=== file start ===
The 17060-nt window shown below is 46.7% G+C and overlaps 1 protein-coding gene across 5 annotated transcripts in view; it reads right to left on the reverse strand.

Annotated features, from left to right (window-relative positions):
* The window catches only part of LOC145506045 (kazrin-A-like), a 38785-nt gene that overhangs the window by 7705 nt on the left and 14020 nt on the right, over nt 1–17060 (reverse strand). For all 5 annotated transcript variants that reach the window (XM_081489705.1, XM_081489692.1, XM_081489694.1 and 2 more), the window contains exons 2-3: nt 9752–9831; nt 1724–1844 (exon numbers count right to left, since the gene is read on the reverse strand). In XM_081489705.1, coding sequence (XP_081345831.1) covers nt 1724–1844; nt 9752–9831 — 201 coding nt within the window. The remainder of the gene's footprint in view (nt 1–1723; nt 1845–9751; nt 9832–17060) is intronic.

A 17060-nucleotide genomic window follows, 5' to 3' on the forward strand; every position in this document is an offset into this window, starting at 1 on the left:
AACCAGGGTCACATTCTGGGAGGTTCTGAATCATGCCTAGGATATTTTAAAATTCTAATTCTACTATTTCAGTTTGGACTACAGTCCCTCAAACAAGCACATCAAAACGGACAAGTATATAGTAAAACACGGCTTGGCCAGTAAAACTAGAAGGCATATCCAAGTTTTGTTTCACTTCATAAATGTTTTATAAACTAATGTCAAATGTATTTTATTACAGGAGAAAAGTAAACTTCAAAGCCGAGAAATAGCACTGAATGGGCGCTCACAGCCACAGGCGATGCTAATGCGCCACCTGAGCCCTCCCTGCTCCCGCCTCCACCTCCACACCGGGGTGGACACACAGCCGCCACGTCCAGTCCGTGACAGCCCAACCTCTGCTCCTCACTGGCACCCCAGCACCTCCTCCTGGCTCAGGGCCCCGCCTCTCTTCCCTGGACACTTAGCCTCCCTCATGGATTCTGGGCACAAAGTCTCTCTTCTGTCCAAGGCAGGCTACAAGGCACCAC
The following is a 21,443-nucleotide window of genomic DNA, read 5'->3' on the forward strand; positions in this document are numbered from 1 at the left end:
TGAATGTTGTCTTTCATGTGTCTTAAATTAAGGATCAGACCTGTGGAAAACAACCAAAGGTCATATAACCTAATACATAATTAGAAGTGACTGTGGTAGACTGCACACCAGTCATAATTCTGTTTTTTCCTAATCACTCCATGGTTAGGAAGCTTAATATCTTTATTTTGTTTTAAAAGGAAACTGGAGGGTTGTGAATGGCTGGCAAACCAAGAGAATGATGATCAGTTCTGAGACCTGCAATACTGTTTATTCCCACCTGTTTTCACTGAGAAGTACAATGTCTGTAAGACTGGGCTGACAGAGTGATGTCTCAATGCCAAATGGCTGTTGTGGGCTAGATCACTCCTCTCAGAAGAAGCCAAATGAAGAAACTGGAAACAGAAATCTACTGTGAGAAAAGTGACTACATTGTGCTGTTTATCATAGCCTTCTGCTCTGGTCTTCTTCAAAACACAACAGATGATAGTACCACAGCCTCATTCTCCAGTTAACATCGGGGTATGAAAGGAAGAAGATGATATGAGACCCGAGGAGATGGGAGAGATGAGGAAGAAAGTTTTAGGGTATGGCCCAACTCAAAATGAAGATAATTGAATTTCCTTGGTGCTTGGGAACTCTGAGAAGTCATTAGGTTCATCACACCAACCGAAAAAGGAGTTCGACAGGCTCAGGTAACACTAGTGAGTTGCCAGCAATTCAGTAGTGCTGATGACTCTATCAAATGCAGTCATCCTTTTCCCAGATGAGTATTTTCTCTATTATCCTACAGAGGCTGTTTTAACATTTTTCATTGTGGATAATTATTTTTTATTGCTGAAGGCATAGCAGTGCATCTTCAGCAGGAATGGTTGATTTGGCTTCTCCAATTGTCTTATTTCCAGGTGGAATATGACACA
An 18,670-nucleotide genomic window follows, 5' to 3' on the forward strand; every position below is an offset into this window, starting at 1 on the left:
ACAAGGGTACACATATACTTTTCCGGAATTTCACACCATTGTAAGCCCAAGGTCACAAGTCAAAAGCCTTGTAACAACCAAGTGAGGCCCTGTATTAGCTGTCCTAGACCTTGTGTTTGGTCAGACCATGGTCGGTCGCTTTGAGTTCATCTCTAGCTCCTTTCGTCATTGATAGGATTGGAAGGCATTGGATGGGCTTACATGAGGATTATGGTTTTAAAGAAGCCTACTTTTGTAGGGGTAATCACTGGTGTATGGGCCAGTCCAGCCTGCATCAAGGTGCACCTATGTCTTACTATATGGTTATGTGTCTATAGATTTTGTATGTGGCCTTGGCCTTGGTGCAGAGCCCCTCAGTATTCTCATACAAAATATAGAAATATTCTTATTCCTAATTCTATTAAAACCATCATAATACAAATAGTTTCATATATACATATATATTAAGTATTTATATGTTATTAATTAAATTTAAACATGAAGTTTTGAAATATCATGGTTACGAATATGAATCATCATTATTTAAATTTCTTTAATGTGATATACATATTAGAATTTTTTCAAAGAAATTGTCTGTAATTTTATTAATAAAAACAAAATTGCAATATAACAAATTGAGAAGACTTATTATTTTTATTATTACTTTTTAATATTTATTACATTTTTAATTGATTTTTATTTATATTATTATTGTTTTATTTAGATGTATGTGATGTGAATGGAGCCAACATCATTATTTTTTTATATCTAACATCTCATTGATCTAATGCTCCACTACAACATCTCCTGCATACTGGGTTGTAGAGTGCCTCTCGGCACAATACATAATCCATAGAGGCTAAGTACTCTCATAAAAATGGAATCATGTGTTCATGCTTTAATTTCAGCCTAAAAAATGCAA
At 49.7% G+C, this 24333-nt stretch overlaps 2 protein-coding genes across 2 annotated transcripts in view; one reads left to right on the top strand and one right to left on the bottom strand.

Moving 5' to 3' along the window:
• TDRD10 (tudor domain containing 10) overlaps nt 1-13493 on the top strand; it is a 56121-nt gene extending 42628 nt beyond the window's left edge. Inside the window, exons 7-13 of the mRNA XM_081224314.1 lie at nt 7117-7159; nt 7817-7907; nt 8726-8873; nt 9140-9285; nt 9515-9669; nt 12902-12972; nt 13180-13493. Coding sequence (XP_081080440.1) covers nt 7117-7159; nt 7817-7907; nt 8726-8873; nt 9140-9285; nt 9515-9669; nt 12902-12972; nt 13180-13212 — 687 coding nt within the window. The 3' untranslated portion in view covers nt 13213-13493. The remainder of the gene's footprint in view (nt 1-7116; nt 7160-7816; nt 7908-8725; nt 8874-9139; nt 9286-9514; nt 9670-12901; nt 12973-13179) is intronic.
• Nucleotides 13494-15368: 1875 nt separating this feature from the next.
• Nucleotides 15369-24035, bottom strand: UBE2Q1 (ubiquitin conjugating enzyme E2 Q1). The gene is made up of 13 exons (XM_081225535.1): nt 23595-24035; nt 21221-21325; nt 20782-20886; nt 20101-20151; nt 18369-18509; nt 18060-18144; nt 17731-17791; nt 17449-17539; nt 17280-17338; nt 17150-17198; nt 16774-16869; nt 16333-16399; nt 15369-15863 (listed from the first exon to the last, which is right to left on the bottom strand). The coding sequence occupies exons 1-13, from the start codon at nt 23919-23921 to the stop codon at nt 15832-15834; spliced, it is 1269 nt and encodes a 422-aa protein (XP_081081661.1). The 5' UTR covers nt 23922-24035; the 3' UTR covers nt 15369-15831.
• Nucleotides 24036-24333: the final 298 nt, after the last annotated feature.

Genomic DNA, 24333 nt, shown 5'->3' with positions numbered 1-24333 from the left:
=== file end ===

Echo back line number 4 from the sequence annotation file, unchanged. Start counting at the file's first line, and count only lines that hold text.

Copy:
A 17060-nucleotide genomic window follows, 5' to 3' on the forward strand; every position in this document is an offset into this window, starting at 1 on the left: